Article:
Algorithms and meaning-making on the environment

Last changed: 07 March 2023

An overview of collective research on how algorithms shape our societal capacity to engage with the ongoing environmental crises.

Algorithms are an essential part of our increasingly digitised lives. For example, as part of search engines or social media platforms, algorithms filter, select and sort information. Just like human communications, algorithms always favour certain perspectives over others, and are not neutral. Instead, they reproduce society through the assumptions built in by developers and the data used to develop and train them. As algorithms are increasingly part of people’s everyday lives, they contribute to how people and societies understand and create meaning on the environment and on how different environmental crises ought to be addressed. Algorithms have implications for societal discourses, norms, and social practices and their environmental connotations.

Most of these are ongoing research projects. Please get in touch if you are interested in details!

Nature Representations in Selfies

Online platforms are an increasingly important way to identify, find out about, and conduct nature experiences. Yet, platforms also shape how people talk about and communicate about nature experiences—for example, through influencer culture, or the desire for social recognition. Thereby, platforms and their user-created content affect public societal ideas about ‘good’ or ‘desirable’ engagements with nature. Selfies taken in nature are one such instance, where the online shapes our understanding of outdoor spaces: nature is presented as a backdrop to individual identity performances, as pristine, tidy, and removed from civilisation.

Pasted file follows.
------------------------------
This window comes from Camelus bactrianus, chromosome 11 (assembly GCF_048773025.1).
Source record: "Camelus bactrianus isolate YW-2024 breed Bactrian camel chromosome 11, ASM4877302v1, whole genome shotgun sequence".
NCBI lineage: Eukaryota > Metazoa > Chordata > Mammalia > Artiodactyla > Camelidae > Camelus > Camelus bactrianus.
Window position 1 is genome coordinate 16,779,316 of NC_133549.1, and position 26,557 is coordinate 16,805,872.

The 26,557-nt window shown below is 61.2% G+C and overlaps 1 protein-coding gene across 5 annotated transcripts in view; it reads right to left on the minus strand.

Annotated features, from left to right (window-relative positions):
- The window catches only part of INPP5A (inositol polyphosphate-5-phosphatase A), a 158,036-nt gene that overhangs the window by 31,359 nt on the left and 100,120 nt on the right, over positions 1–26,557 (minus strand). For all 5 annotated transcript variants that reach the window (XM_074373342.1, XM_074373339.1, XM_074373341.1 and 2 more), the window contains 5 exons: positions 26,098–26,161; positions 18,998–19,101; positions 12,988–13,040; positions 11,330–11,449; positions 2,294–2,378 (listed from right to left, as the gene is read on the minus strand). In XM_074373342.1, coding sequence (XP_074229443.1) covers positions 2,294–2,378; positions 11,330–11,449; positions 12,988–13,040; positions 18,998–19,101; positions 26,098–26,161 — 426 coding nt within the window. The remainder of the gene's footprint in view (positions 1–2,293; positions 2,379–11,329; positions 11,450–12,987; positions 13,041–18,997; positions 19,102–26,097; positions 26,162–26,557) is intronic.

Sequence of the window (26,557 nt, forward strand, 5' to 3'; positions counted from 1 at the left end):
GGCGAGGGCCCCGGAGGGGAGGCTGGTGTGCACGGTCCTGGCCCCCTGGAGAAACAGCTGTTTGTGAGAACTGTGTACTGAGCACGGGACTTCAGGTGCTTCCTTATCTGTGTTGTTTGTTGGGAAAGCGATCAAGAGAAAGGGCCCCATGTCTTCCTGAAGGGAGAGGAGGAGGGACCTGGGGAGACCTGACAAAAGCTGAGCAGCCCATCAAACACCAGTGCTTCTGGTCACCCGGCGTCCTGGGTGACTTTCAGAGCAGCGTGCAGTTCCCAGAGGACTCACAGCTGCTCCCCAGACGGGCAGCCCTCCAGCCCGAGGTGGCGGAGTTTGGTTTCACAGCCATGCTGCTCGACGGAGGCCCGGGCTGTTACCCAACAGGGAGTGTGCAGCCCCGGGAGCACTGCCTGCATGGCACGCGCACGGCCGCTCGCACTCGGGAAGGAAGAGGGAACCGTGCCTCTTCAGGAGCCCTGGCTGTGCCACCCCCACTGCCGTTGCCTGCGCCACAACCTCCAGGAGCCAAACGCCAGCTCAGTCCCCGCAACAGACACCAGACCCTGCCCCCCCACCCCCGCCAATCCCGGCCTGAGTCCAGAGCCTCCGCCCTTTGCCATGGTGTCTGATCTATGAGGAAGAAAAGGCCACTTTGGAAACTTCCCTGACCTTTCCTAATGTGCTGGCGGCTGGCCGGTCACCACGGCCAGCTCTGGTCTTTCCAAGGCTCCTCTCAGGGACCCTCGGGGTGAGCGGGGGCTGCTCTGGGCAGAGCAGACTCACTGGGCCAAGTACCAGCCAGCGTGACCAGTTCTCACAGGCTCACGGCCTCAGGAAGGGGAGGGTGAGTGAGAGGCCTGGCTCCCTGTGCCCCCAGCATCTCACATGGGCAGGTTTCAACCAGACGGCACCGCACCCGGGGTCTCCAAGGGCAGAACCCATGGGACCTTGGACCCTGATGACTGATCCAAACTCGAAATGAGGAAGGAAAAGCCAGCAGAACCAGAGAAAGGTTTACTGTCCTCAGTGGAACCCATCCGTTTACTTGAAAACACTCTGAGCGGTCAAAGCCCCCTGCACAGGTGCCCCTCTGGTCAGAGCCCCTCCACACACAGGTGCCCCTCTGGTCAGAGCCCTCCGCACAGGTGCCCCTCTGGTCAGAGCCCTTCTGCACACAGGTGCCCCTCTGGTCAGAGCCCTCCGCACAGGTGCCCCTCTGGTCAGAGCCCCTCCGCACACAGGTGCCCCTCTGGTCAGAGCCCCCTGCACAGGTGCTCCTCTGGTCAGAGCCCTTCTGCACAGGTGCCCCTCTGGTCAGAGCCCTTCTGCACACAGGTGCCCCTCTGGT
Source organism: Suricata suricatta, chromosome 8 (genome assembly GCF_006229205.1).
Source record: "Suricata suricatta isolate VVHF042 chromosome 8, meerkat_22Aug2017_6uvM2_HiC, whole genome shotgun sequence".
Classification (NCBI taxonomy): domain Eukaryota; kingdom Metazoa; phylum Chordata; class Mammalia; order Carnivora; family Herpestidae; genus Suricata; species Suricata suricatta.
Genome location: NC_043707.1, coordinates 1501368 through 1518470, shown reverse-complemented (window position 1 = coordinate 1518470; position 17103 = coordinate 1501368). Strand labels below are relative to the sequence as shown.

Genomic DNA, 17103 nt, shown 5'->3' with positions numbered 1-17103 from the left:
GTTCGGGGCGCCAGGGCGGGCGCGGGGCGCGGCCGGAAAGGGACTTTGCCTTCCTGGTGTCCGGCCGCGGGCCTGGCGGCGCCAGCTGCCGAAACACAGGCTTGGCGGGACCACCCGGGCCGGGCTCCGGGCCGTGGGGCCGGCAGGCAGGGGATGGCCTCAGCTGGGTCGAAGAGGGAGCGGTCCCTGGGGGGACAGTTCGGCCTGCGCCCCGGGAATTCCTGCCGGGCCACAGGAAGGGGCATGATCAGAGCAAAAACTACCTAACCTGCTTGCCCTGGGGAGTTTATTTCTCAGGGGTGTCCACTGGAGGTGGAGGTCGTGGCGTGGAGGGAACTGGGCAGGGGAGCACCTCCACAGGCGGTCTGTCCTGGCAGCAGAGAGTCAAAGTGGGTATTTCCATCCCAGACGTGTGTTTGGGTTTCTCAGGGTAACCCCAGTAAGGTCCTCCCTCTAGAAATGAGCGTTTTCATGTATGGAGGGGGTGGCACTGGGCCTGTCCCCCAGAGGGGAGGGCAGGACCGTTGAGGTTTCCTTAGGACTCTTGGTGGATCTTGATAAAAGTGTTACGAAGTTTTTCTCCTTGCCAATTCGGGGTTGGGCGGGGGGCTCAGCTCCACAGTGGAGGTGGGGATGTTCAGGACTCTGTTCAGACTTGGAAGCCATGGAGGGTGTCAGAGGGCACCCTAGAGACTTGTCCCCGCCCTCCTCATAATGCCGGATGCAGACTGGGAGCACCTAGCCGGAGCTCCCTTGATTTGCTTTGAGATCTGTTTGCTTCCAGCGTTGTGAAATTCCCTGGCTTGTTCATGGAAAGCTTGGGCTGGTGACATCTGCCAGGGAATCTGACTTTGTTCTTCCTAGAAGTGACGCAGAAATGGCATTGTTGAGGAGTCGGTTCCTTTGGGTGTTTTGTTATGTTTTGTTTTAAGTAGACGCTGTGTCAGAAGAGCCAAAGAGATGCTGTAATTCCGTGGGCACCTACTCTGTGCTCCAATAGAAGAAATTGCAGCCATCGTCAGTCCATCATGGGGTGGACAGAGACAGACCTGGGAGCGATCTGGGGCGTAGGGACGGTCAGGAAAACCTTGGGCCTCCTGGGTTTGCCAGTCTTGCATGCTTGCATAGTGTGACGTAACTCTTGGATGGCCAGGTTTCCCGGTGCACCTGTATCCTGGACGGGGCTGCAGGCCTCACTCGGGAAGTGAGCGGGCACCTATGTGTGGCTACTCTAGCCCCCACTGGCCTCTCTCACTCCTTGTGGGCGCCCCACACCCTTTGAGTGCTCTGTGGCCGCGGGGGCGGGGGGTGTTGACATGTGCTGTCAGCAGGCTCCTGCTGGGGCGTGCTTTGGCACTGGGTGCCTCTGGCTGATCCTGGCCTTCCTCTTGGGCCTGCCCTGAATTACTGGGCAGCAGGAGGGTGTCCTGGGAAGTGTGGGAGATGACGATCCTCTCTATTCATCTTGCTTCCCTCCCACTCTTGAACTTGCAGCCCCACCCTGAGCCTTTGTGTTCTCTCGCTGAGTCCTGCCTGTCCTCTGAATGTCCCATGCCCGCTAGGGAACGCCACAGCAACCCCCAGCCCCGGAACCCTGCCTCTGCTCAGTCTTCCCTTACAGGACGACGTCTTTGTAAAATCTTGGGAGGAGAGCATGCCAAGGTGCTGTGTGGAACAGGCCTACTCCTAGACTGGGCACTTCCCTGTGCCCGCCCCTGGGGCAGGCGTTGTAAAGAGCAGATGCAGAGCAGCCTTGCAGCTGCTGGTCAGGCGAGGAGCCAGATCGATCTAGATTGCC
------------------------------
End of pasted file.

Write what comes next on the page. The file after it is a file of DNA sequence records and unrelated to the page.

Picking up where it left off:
Algorithmic Ignorances and the Environment

Algorithmic information systems, e.g. commercial search engines or social media, but also citizen science apps, contribute to what we know and how we know it, but also to what is unknown, silenced and invisible. This project examines some of the ways in which such ignorances and absences related to the climate and other environmental crises are created and maintained and places them in a wider theoretical and societal context.

As part of this project, we hosted a public symposium and an academic workshop in October 2022 titled “Networked silences - A symposium about the missing environmental communication on algorithmic platforms.” Information on this can be found here:

Publications in the project

Haider, J., & Rödl, M. (2023). Google Search and the creation of ignorance: The case of the climate crisis. Big Data & Society, 10(1).


Climate Denial by Googling

Climate change denial is not very widespread in Sweden, but how does it appear more popular? Following the traces of appeals to “please google” (“googla gärna”) a specific term, in this project we investigate how climate deniers’ appeals to people to "do their own research" proliferate through online and offline media. These carefully curated terms are meant to sow doubt onto scientific consensus and create the illusion of a much broader support for climate denial in Sweden than there actually is.